Review: Vietgone – Seattle Repertory Theatre

What’s Up Northwest had the privilege to check out the Seattle Repertory’s production of “Vietgone’ on it’s opening night. So we grabbed our favorite 60’s baby boomer as our plus one and checked it out.

(L-R) James Ryen (Quang) and Will Dao (Nhan) in Seattle Repertory Theatre’s Vietgone. Photo by Navid Baraty.

First, we must admit that our understanding of the Vietnam conflict came generally from watching Walter Cronkite, teamed with history classes in high school and college. That education gave us an understanding it was a dark and confused time in U.S., filled with war protests, how our returning veterans were treated with disrespect and that the whole thing was a political exercise, not a fight for freedom. However – reading the bio about the playwright Qui Nguyen‘s perspective would open it to be interesting and entertaining, not dark and heavy. We looked forward to that personal perspective.

(L-R) Amy Kim Waschke (Huong) and Jeena Yi (Tong) in Seattle Repertory Theatre’s Vietgone. Photo by Navid Baraty.

SRT artistic director Branden Abraham explained it well;

“The story is loosely based on playwright Qui Nguyen’s parents’ experiences immigrating from Vietnam to the US and is spiced with Qui’s own brand of tongue-in-cheek humor. He deftly melds the sobering realities of immigration, the Vietnam war and assimilation with the feelings of youthful discovery so particular to the 1970s.”

Nguyen is also a TV/Film writer, and Co-Founder of the OBIE Award-winning New York City Vampire Cowboys. His work known is for being innovative, utilizing pop-culture, stage violence, puppetry, and multimedia, and has been called “Culturally Savvy Comedy” by The New York TimesHe’s listed as currently a writer for Marvel Studios, so with of all that in play – this should be a fun night at the theater.

Jeena Yi (Tong) in Seattle Repertory Theatre’s Vietgone. Photo by Navid Baraty.

And it was. In the Rep’s intimate Leo K. Theatre, it begins as the five actors emerge from the wings and the audience to explain how the story will unfold. Besides a quick intro, they addressed the language barrier by ‘flipping the script’ as the actors used a hip-hop infused English while the Americans speak in broken English with words like ‘french fries’ and ‘howdy’ spoken in random order. I thought it made it real, relatable and fresh as a way to connect with the central characters and tell a better story. The multimedia staging kept the story bright and visually satisfying.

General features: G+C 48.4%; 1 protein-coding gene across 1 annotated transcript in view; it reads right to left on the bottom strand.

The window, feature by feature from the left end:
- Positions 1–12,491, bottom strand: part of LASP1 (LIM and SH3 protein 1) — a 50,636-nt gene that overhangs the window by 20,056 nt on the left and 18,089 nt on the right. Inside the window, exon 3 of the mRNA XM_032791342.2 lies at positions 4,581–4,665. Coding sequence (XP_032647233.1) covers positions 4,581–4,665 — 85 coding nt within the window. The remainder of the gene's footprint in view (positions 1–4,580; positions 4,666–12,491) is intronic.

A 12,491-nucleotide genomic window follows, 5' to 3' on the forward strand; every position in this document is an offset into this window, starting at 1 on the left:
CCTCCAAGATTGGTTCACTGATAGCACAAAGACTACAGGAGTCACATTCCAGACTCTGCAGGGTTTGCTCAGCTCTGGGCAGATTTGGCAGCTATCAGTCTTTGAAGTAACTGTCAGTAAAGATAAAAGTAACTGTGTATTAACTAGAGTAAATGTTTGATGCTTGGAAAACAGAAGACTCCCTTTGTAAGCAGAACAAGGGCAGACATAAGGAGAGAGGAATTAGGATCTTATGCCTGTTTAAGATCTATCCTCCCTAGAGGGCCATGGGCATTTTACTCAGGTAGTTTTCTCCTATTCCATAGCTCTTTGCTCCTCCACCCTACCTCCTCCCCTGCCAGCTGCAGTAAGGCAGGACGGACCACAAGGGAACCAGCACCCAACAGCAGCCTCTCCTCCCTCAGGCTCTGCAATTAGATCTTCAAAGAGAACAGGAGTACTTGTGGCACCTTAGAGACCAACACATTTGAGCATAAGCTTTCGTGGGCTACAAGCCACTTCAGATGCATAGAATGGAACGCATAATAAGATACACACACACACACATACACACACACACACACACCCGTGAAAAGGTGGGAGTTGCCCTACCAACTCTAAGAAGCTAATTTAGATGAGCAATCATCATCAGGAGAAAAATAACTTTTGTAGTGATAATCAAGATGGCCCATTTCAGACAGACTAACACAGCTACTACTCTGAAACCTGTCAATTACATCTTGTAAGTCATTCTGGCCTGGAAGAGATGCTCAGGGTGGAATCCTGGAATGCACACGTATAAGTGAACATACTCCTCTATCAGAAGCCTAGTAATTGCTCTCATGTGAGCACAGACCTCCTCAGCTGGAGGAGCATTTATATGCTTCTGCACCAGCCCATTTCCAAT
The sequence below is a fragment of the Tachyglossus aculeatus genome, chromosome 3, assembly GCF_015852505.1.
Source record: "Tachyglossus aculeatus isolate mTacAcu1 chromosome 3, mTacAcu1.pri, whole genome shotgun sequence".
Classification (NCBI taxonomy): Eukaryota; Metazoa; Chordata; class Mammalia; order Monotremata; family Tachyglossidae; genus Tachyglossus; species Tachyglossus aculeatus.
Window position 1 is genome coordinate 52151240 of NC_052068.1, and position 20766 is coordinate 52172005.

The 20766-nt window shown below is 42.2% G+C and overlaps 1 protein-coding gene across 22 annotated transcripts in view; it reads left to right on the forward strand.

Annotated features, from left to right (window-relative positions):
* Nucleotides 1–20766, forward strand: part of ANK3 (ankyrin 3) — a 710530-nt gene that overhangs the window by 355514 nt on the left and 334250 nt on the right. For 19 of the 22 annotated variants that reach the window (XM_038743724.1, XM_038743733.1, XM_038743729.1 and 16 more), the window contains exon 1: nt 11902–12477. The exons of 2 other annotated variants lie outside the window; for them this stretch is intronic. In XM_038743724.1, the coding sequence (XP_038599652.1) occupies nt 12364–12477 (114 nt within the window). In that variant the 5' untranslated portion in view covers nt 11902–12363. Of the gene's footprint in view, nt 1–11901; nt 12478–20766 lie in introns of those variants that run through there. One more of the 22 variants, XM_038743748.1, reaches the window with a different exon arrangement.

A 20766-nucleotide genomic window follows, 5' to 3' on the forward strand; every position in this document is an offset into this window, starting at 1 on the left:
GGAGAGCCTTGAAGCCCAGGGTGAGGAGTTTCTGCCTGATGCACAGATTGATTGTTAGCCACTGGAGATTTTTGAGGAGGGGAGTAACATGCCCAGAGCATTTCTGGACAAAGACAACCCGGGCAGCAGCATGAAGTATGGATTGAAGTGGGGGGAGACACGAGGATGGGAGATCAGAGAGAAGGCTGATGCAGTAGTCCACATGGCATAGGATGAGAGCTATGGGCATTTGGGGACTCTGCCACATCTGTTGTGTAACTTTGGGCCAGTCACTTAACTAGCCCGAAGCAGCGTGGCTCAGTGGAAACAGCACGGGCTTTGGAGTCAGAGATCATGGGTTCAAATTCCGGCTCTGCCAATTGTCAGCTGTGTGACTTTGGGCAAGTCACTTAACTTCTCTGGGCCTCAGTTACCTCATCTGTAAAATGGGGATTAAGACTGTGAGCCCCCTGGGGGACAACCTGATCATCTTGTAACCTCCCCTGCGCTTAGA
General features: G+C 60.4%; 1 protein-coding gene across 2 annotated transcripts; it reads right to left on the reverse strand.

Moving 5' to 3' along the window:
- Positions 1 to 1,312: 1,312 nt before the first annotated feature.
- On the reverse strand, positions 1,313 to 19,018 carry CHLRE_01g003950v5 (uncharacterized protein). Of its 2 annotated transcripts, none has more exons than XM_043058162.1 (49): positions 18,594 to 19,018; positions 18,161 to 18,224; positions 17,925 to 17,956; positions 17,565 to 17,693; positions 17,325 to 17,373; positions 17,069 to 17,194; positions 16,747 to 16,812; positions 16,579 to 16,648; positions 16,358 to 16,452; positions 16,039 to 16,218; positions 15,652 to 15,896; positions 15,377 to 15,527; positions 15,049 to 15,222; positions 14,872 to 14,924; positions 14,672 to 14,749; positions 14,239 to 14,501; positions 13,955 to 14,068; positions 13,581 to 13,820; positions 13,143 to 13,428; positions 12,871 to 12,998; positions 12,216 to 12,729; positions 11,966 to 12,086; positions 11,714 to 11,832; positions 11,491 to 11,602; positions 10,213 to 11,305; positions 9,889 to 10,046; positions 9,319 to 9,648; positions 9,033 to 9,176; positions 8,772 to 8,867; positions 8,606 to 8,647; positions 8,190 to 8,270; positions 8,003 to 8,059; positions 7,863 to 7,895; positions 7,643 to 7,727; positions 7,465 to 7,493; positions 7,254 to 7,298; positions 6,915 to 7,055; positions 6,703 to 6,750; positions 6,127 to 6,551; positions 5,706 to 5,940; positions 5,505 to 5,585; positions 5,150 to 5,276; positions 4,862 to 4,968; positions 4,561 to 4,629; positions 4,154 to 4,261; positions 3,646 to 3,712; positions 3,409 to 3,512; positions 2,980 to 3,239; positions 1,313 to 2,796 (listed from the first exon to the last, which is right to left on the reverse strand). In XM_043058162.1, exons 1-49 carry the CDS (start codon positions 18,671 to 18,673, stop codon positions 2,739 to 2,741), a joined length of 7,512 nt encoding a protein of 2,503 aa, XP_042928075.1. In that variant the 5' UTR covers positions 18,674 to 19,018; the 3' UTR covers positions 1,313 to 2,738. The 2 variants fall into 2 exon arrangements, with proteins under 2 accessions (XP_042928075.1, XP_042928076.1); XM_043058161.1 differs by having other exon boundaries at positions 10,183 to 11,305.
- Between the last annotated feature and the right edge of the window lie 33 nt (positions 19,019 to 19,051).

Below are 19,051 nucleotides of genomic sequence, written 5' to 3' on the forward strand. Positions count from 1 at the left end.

(L-R) Amy Kim Waschke (Huong), Jeena Yi (Tong), Moses Villarama (Bobby), James Ryen (Quang), and Will Dao (Nhan) in Seattle Repertory Theatre’s Vietgone. Photo by Navid Baraty.

The criss-cross of paths, plans, and dreams of Quang and Tong that first brings them to America, then to each other is peppered with a mix of characters, situations and fun cultural references to keep the journey interesting and a bit unpredictable. (actor James Ryen kept bringing Karl Urban to mind) The balance of the cast plays every other character so convincingly that you will belive it is a larger ensemble.

The payoff was two-fold – as the stage and the actors transitioned to the last scene, advancing to present day and Ryen transforms to the elder Nguyen and begins recounting events for his son. His final thoughts wrapped it up beautifully AND balanced all the dark and negative associated with the Vietnam era. As much fun and creative as the production was, it was the last few statements that brought with them a new light and perspective of Vietnam in the 70s.

(L-R) Jeena Yi (Ninja) and James Ryen (Quang) in Seattle Repertory Theatre’s Vietgone. Photo by Navid Baraty.

The play is extremely popular and tickets are limited for the rest of the performances – so plan your night out soon. You must call the box office at 206.443.2222 for ticket availability. Vietgone runs from now until January 1, 2017.

Brandwrangler. Movie buff. Tech geek. Dedicated to CrossFit. Love the Northwest and the variety of experiences and adventures living here provides. “Asking “Why?” can lead to understanding. Asking “Why not?” can lead to breakthroughs.” – Daniel Pink

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